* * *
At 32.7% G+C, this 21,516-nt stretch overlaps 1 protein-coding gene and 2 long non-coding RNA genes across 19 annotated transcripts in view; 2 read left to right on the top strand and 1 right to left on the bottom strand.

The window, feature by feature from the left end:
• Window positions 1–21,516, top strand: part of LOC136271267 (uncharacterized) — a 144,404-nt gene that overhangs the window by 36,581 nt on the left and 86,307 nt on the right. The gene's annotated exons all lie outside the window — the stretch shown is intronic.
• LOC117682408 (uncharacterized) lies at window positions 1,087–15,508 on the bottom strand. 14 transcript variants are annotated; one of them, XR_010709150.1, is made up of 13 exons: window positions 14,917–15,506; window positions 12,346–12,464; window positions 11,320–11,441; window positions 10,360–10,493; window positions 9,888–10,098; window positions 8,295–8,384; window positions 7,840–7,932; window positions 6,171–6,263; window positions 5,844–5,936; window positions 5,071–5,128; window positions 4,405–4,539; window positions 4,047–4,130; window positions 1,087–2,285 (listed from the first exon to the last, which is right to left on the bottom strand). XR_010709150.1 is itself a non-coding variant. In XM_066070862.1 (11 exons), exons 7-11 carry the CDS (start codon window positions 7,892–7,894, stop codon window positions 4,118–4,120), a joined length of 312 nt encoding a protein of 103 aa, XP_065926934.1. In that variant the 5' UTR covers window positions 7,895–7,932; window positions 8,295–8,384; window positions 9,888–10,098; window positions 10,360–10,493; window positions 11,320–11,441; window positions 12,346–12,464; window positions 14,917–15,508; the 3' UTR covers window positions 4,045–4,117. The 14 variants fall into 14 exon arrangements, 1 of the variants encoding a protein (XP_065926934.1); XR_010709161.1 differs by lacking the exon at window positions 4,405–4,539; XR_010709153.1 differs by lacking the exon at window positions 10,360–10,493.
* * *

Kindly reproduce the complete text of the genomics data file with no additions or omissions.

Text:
At 32.7% G+C, this 21,516-nt stretch overlaps 1 protein-coding gene and 2 long non-coding RNA genes across 19 annotated transcripts in view; 2 read left to right on the top strand and 1 right to left on the bottom strand.

The window, feature by feature from the left end:
• Window positions 1–21,516, top strand: part of LOC136271267 (uncharacterized) — a 144,404-nt gene that overhangs the window by 36,581 nt on the left and 86,307 nt on the right. The gene's annotated exons all lie outside the window — the stretch shown is intronic.
• LOC117682408 (uncharacterized) lies at window positions 1,087–15,508 on the bottom strand. 14 transcript variants are annotated; one of them, XR_010709150.1, is made up of 13 exons: window positions 14,917–15,506; window positions 12,346–12,464; window positions 11,320–11,441; window positions 10,360–10,493; window positions 9,888–10,098; window positions 8,295–8,384; window positions 7,840–7,932; window positions 6,171–6,263; window positions 5,844–5,936; window positions 5,071–5,128; window positions 4,405–4,539; window positions 4,047–4,130; window positions 1,087–2,285 (listed from the first exon to the last, which is right to left on the bottom strand). XR_010709150.1 is itself a non-coding variant. In XM_066070862.1 (11 exons), exons 7-11 carry the CDS (start codon window positions 7,892–7,894, stop codon window positions 4,118–4,120), a joined length of 312 nt encoding a protein of 103 aa, XP_065926934.1. In that variant the 5' UTR covers window positions 7,895–7,932; window positions 8,295–8,384; window positions 9,888–10,098; window positions 10,360–10,493; window positions 11,320–11,441; window positions 12,346–12,464; window positions 14,917–15,508; the 3' UTR covers window positions 4,045–4,117. The 14 variants fall into 14 exon arrangements, 1 of the variants encoding a protein (XP_065926934.1); XR_010709161.1 differs by lacking the exon at window positions 4,405–4,539; XR_010709153.1 differs by lacking the exon at window positions 10,360–10,493.